Radiation-Induced Sarcoma: A Retrospective Population-Based Study Over 34 Years in a Single Institution
About a half of all cancer patients receive radiotherapy as part of their oncological treatment. Because of the carcinogenic effect of ionising radiation, there is a rare, but definite, risk of developing secondary malignancies, including sarcomas. The aim of this retrospective study was to describe the prevalence, patient and tumour characteristics, as well as prognosis and outcome, of patients with radiation-induced sarcomas (RIS) in a cohort of patients treated in the Sarcoma Centre at Aarhus University Hospital over a period of 34 years.
Materials and methods
All patients who fulfilled the criteria for RIS and were treated for RIS in the period 1979–2013 were included. Patient data were retrieved from the Aarhus Sarcoma Registry and the National Danish Sarcoma Database, crosschecked with the National Register of Pathology and validated using the patients' medical records. The primary end point was the effect of surgery and treatment intent on overall survival. Overall survival is reported using the Kaplan–Meier estimates and compared using the Log-rank test. Descriptive statistics are presented for patients, tumours and treatment characteristics.
Of 2845 patients diagnosed with sarcoma between 1979 and 2013, 64 (2%) were diagnosed with RIS. The median interval from the original malignancy was 11 years. The most common histological type was undifferentiated pleomorphic sarcoma (33%). Curative treatment was intended for 45 patients. Fifty patients underwent surgery, of whom 80% had microscopically radical resection (R0). The 5-year overall survival for the whole cohort was 32%. Patients who underwent surgery had a significantly better overall survival compared with patients who were not treated with surgery. In the univariate Cox proportional hazard analyses, no metastases at diagnosis, surgery and R0 resection were favourable prognostics factors of survival.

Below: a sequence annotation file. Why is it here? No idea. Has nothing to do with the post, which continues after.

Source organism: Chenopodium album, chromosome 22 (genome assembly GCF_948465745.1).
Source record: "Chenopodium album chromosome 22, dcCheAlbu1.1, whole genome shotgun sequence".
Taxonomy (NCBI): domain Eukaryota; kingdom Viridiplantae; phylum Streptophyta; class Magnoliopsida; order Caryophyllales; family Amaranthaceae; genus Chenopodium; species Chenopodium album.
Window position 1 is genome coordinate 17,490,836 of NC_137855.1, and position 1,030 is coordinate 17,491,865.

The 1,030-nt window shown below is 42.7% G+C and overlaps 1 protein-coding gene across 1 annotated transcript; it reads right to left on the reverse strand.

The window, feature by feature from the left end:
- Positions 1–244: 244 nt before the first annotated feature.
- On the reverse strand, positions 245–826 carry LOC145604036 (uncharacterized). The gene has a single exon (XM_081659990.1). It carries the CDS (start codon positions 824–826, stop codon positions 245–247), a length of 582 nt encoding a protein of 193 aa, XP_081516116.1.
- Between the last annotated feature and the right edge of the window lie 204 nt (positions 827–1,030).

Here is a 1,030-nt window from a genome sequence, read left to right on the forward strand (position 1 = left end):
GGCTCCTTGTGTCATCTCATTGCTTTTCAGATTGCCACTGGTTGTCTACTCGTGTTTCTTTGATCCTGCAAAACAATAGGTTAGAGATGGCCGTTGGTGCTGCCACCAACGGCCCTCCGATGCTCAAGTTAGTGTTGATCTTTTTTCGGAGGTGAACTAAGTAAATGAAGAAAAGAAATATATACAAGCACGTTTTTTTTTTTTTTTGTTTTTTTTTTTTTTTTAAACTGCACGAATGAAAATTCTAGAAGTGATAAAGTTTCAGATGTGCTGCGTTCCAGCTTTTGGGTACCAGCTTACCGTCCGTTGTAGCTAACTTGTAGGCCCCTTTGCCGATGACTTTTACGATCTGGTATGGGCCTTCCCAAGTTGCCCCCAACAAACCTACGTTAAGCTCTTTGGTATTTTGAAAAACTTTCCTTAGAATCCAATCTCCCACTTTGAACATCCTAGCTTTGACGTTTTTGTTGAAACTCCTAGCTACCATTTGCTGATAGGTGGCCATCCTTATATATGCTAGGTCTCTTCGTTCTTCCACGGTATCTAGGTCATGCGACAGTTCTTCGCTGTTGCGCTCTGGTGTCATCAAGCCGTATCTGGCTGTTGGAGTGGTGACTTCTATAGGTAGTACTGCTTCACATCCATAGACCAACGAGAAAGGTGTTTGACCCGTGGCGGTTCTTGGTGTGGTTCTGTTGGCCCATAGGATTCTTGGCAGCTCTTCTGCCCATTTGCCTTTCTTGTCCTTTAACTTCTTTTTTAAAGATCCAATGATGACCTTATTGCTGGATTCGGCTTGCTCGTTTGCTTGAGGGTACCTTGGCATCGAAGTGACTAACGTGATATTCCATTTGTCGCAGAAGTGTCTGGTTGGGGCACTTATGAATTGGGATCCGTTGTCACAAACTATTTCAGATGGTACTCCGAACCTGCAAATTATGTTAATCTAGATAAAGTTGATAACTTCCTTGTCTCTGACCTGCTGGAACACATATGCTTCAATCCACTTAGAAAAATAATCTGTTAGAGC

This study showed that RIS patients are unique in their epidemiology and tumour characteristics. They have a poor prognosis and need special research investigating new intensive treatment strategies to improve the outcome.
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